What: The invasion of Egypt and the occupation of the area around the Suez Canal by a tripartite alliance of British, French and Israeli forces.
Where: Suez Canal, Egypt
When: 29 October, 1956 – March, 1957
Following World War Two and the resetting of the roles of the colonial powers, the 1950s were a decade of major anti-colonial struggles in Europe’s remaining colonies around the world. The tainted legacy of the colonial era was still very much in evidence.
Egypt was one of those former colonies, having only gained independence 34 years earlier, and President Gamal Abdel Nasser was its champion in the anti-colonial cause. One of his first acts as president, was to nationalise the Suez Canal on 26 July, 1956. The waterway was essential for cargo and oil shipments to Western Europe from the Gulf and beyond.
Nasser’s move effectively ended the canal’s ownership by the Suez Canal Company, with its British and French shareholders, and ignited fears that the Egyptian leader could cut off the oil shipments to gain political leverage.
The nationalisation of the canal was a response to the decision by the United States and Britain not to finance Egypt’s construction of the Aswan High Dam as promised. Nasser and his government calculated that the tolls collected from the ships using the canal would be enough to pay for the dam’s construction costs within five years.
Western nations were by then growing increasingly concerned about Egypt’s shift towards the Soviet Union and the arms it received from communist Czechoslovakia. Breaking the promise to fund the dam, it was believed, would provoke Cairo to rely upon Moscow even more.
After diplomatic attempts failed to resolve the issue, Britain joined France and Israel – which had grievances with Egypt due to border clashes and its lack of shipping rights through the Straits of Tiran – to plan a military operation to regain control of the Suez Canal. Under their plan, Israel was to invade Egypt’s Sinai Peninsula in an attempt to distract Nasser, allowing British and French forces to call for a ceasefire before occupying the canal zone in the guise of peacemakers.
The operation swung into effect on 29 October, when Israeli forces invaded Egypt and advanced across Sinai towards the Suez Canal, routing Egyptian forces on the way. The UN Security Council, Britain and France called for a ceasefire and the demilitarisation of the canal zone. Predictably, Nasser refused to listen.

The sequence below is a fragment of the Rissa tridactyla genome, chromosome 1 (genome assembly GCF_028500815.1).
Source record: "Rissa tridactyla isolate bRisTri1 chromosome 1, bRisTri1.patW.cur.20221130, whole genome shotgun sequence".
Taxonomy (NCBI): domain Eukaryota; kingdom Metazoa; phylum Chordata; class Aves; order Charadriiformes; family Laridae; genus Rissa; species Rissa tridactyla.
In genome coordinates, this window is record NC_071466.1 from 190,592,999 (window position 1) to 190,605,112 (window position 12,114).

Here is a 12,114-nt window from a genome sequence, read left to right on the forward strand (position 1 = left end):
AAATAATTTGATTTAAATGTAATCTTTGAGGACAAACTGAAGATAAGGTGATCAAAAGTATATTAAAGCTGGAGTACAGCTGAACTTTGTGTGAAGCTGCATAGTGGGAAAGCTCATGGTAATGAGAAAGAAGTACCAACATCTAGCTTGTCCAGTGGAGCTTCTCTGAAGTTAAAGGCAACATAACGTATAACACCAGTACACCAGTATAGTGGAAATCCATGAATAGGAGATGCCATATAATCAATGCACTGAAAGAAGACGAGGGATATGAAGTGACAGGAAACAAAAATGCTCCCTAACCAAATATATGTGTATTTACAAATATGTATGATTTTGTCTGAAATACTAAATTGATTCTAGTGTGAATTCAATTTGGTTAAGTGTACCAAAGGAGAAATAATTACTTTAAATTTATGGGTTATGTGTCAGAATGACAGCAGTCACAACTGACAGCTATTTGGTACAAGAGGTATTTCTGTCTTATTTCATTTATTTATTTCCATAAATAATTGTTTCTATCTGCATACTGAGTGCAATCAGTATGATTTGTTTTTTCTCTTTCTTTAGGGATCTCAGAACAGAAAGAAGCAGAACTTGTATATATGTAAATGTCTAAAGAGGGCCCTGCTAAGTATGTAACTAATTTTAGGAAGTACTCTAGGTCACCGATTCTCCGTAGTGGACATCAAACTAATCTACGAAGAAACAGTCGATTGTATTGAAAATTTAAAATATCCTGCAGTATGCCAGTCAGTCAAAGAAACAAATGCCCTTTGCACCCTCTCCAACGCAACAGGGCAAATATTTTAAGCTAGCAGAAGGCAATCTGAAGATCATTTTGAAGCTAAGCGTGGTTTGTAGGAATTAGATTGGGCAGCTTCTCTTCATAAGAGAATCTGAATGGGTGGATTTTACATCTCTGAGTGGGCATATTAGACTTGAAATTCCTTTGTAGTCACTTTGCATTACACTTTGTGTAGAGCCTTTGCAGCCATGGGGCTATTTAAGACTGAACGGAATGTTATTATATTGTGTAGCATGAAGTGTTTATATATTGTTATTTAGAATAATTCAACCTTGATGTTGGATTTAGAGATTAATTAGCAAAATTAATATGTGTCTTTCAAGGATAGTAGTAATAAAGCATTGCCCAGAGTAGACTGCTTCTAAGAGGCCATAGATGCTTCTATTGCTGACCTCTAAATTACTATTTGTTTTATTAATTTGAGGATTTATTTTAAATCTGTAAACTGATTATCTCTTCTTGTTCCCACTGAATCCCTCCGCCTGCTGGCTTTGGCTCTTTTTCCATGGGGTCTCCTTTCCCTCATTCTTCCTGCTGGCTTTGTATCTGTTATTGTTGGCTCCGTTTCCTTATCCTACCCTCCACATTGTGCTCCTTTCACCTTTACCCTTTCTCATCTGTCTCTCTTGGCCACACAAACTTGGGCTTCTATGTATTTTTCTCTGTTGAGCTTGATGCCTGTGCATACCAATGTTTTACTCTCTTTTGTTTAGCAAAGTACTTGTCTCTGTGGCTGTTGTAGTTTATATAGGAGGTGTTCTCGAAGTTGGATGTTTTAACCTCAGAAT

During the first week of November 1956, British troops landed at Port Said, as planned, after the Royal Navy had bombarded the city. Meanwhile, French forces launched an amphibious attack on Port Fuad. The two armies overcame the Egyptian defences and duly occupied the canal zone.
What happened next?
As Egyptian soldiers, guerrilla fighters and intelligence agents continued to coordinate active resistance against the occupying forces, Britain faced growing opposition to the invasion at home in the form of protests and parliamentary divisions.
At the same time, the UN and the US condemned the “tripartite aggression”. US President Dwight Eisenhower issued stern warnings to the French, British and Israelis to end their campaign and withdraw from Egypt. Washington’s opposition was so serious that it threatened all three nations with sanctions if they refused to back down.
Eisenhower targeted Britain in particular with his condemnation because Westminster had neglected to inform his administration of the plan in advance. This prompted the US to threaten to sell its sterling bonds and thus devalue the British currency.
As a result of such pressure, British and French troops were evacuated with the assistance of the UN on 22 December. The withdrawal of Israeli forces followed in March 1957.
The entire operation failed to achieve the objectives of the tripartite alliance: Egypt kept control of the Suez Canal with the support of the UN and US; Britain’s access to fuel and oil became limited and resulted in shortages; and Israel did not get to use the canal, although it did obtain shipping rights in the Straits of Tiran, which were controlled by Egypt.
The crisis made Nasser a hero in Egypt and the wider Arab world, and his government developed even closer ties with the Soviet Union. Ultimately, the Suez Crisis was a boost for the Arab nationalist cause. Most importantly, it also signified the major decline in British and French influence in the Middle East, where they were replaced by the US, which was recognised thereafter as the predominant Western force in succession to the old colonial European powers. US rivalry with the Soviet Union was cast as the new power dynamic within the region, which played a prominent part in the Cold War.
The views expressed in this article belong to the author and do not necessarily reflect the editorial policy of Middle East Monitor.